How to Convert JSON to XML with XSLT 3.0

Working in a microservice architecture often includes service requests that return a JSON data structure instead of XML. I am personally not a friend of JSON because I think XML is more accurate than JSON when dealing with complex data structures. And with XSL there is also a mature and powerful template technique to adapt XML data structures to your own needs. But any way, we have to take what we have.

JSON and XSLT 3.0

The good news first: XSLT 3.0 can deal with JSON. So we can use the XSL template technique to transform JSON either into XML or a new format which fits best your application data structures. Let’s assume the following XML data containing a JSON structure:

<data>{
	"content": [
	  {
	    "id": 70805774,
	    "value": "1001",
	    "position": [1004.0,288.0,1050.0,324.0]
	  }
	]
}</data>

Working with XSLT, the JSON structure must be packed into a XML tag. In my case this the <data> tag

Now you can use the XSL function json-to-xml to convert the JSON into a XML structure. With the following template you will see how XSL 3.0 deals with JSON:

<?xml version="1.0"?>
<xsl:stylesheet
	xmlns:xsl="http://www.w3.org/1999/XSL/Transform"
	xmlns:math="http://www.w3.org/2005/xpath-functions/math"
	xmlns:xs="http://www.w3.org/2001/XMLSchema"
	exclude-result-prefixes="xs math" version="3.0">
	<xsl:output indent="yes" omit-xml-declaration="yes" />

	<xsl:template match="data">
	    <xsl:copy-of select="json-to-xml(.)"/>
	</xsl:template>
</xsl:stylesheet>

Based on the JSON example above this will result in the following output:

<map xmlns="http://www.w3.org/2005/xpath-functions">
   <array key="content">
      <map>
         <number key="id">70805774</number>
         <string key="value">1001</string>
         <array key="position">
            <number>1004.0</number>
            <number>288.0</number>
            <number>1050.0</number>
            <number>324.0</number>
         </array>
      </map>
   </array>
</map>

As you can see, the XSLT processor creates ‘map’ and ‘array’ tags to structure the data in a XML schema. It also converts numbers, strings and booleans into a corresponding XML tag. After you have transformed a JSON data structure with the function json-to-xml you can next transform this data using the template technique.

Take a look at the following example:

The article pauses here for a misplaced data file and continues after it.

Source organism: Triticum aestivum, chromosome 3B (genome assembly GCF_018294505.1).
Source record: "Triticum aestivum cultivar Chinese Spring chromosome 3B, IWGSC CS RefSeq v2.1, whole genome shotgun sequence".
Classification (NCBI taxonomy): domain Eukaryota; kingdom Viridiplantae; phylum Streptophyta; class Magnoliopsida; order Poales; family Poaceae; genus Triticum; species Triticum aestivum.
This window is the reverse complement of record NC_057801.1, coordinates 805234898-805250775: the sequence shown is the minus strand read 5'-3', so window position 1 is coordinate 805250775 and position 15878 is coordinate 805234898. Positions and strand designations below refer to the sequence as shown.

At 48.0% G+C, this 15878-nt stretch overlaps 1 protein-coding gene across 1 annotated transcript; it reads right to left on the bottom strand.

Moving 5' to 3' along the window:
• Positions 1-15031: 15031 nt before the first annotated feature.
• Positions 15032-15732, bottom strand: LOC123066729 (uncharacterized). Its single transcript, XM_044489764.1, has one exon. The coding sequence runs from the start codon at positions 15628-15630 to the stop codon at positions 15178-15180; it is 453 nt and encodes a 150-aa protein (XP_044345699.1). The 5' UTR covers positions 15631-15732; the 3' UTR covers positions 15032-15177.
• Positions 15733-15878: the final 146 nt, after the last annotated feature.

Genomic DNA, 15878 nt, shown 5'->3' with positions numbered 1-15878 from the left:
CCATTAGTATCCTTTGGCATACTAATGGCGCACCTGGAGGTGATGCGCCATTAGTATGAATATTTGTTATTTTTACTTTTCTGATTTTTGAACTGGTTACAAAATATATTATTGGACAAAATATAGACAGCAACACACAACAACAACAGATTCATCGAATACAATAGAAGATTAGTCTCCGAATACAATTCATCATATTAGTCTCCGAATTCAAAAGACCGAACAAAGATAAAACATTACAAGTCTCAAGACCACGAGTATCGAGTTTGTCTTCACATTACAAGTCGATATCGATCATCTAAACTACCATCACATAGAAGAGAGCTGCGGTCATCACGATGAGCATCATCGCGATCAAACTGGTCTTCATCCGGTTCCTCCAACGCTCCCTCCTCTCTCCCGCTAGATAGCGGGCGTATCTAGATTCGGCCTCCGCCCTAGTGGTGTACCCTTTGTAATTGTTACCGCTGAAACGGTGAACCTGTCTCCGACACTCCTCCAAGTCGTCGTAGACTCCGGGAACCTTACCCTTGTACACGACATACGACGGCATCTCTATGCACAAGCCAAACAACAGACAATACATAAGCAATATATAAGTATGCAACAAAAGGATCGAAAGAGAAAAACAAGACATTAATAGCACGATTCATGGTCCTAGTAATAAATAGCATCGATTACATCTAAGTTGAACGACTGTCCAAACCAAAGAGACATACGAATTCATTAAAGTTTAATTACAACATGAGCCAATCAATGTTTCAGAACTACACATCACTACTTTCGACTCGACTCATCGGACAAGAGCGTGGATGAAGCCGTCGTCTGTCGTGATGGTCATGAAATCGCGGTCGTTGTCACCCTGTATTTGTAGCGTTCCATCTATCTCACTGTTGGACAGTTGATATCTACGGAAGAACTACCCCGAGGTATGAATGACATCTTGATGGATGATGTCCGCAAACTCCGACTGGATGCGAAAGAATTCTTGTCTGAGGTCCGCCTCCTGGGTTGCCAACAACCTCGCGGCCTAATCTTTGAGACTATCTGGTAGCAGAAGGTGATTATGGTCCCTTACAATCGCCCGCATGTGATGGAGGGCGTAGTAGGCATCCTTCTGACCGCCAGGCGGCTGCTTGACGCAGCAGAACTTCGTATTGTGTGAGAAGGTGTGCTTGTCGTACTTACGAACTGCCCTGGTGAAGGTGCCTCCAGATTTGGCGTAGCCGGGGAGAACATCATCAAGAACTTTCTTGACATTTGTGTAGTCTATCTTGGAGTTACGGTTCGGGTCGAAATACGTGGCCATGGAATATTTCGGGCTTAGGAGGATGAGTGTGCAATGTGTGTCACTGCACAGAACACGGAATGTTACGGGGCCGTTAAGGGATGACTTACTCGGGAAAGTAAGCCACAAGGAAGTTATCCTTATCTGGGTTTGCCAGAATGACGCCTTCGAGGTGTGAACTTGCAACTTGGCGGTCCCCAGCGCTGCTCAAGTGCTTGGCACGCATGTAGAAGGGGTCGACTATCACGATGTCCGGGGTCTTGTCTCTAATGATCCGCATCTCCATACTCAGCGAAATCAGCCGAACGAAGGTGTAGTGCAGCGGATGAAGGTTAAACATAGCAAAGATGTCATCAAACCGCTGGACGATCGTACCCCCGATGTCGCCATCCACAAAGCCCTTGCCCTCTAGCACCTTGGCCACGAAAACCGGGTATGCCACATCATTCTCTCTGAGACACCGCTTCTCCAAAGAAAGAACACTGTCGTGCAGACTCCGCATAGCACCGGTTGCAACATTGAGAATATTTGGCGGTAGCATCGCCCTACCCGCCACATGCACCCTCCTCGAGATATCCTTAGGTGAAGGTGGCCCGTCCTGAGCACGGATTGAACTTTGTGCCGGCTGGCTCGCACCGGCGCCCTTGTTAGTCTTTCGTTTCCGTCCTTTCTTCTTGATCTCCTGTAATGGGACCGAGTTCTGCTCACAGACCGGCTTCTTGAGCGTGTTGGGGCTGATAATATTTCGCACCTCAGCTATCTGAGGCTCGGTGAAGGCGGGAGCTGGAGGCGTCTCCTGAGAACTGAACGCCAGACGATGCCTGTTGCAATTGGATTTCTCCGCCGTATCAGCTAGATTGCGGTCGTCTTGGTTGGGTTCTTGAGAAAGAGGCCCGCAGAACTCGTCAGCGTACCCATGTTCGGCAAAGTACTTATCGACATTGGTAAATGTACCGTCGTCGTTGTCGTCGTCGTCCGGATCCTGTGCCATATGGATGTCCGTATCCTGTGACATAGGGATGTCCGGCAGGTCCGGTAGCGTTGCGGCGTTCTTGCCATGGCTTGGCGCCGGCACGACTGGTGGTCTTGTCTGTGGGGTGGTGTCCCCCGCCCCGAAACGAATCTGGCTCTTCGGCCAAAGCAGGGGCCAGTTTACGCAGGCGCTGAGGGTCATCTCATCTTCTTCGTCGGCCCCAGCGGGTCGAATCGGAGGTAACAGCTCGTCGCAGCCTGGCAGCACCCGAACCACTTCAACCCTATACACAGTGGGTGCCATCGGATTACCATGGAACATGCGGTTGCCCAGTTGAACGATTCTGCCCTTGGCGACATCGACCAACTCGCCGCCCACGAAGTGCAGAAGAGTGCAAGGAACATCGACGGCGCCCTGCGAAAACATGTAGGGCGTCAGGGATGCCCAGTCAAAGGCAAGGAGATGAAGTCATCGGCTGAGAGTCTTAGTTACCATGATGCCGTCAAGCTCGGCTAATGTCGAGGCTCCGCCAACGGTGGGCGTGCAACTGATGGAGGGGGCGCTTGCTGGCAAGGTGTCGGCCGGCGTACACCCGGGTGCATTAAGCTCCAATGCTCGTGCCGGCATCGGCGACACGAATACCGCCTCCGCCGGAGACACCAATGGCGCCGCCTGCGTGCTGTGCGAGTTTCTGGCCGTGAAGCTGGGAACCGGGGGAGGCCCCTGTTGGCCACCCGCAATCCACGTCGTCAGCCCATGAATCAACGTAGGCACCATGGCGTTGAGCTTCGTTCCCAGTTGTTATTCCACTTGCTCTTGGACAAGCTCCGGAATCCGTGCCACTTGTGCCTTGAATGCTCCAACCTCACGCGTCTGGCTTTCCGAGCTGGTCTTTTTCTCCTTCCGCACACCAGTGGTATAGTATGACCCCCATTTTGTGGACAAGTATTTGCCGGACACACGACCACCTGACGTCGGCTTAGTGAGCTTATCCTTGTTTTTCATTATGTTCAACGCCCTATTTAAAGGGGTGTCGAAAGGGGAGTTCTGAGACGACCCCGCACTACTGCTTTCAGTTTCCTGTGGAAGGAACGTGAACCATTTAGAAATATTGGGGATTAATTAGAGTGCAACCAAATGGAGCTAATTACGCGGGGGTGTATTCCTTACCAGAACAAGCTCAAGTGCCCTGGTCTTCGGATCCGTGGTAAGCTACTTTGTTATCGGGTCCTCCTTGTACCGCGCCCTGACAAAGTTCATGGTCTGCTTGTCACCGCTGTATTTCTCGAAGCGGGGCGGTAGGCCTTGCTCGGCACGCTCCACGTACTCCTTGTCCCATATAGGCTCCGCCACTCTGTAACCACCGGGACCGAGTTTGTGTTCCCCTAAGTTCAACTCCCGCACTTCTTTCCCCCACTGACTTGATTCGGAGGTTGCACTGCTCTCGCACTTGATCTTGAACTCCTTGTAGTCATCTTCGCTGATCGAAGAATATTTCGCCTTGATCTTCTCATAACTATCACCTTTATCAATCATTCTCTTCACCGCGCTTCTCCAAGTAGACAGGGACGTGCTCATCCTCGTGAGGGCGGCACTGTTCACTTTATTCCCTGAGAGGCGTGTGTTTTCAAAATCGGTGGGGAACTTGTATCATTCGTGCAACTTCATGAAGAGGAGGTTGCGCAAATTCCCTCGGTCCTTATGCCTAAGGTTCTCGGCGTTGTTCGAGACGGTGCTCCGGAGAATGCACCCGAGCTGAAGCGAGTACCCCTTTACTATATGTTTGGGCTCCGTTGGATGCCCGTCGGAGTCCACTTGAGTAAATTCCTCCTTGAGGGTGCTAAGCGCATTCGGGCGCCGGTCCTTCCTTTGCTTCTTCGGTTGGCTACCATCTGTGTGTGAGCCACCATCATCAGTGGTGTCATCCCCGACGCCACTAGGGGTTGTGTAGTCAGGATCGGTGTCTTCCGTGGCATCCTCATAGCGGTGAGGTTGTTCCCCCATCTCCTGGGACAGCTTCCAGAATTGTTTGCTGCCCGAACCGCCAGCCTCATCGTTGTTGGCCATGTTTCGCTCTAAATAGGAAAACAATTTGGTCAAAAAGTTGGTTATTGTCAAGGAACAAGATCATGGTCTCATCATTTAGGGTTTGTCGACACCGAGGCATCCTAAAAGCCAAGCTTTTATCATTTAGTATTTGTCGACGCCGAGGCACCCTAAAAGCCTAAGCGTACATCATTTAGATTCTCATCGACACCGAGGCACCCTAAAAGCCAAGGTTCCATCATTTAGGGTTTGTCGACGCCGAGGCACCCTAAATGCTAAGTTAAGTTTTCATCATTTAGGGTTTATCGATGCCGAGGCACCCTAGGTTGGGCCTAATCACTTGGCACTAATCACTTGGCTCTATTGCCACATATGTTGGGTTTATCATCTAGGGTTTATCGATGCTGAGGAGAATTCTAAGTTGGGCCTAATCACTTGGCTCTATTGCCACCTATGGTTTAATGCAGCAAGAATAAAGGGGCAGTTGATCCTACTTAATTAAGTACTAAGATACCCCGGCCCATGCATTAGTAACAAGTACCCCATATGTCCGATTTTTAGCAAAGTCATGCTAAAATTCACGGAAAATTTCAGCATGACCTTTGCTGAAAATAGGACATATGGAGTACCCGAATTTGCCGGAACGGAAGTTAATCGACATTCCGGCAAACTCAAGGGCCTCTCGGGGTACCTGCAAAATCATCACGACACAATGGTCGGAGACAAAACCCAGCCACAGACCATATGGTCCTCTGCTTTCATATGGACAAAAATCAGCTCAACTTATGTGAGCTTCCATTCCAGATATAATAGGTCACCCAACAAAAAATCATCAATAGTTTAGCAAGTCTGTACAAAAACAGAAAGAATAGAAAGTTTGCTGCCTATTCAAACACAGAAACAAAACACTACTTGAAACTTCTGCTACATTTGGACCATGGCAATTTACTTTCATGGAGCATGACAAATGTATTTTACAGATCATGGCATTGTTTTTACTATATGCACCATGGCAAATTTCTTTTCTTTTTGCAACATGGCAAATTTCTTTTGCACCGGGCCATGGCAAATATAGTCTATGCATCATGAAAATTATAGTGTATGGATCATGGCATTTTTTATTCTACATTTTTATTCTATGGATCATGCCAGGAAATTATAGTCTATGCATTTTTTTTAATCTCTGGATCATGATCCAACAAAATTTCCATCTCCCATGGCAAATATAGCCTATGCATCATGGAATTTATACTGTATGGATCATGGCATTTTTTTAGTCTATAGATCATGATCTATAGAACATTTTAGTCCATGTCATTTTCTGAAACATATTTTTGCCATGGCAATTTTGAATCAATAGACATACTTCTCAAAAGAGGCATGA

<?xml version="1.0"?>
<xsl:stylesheet
	xmlns:xsl="http://www.w3.org/1999/XSL/Transform"
	xmlns:math="http://www.w3.org/2005/xpath-functions/math"
	xmlns:xs="http://www.w3.org/2001/XMLSchema"
	exclude-result-prefixes="xs math" version="3.0">
	<xsl:output indent="yes" omit-xml-declaration="yes" />
	
	<xsl:template match="data">
		<!-- create a new root tag -->
		<my-document>
			<!-- apply the xml structure generated from JSON -->
			<xsl:apply-templates select="json-to-xml(.)" />
		</my-document>
	</xsl:template>

	<!-- template for the first tag -->
	<xsl:template match="map"
		xpath-default-namespace="http://www.w3.org/2005/xpath-functions">

		<position>
			<!-- select a sub-node structure  -->
			<xsl:apply-templates select="array[@key='content']/map/array[@key='position']/number" />
		</position>
		
	</xsl:template>
		
	<!-- template to output a number value -->
	<xsl:template match="number"
		xpath-default-namespace="http://www.w3.org/2005/xpath-functions">
		<num>
			<xsl:value-of select="." />
		</num>
	</xsl:template>

</xsl:stylesheet>

In this template example I create first a new xml-root tag ‘my-document’. Next – and this is important – I apply a template on the new JSON-to-XML structure. And so I can create some matching templates to select and transform different parts of the XML. The first matching template in my example selects the data of the ‘position’ array which is a sub node of the ‘content’ array. This is a general XSLT/XPath technique and you can apply any kind of template here. It should only demonstrate the power of XSLT.

The outcome of this example will look like this:

<my-document>
   <position>
      <num>1004.0</num>
      <num>288.0</num>
      <num>1050.0</num>
      <num>324.0</num>
   </position>
</my-document>

I hope this helps you to get started with converting your own JSON results.

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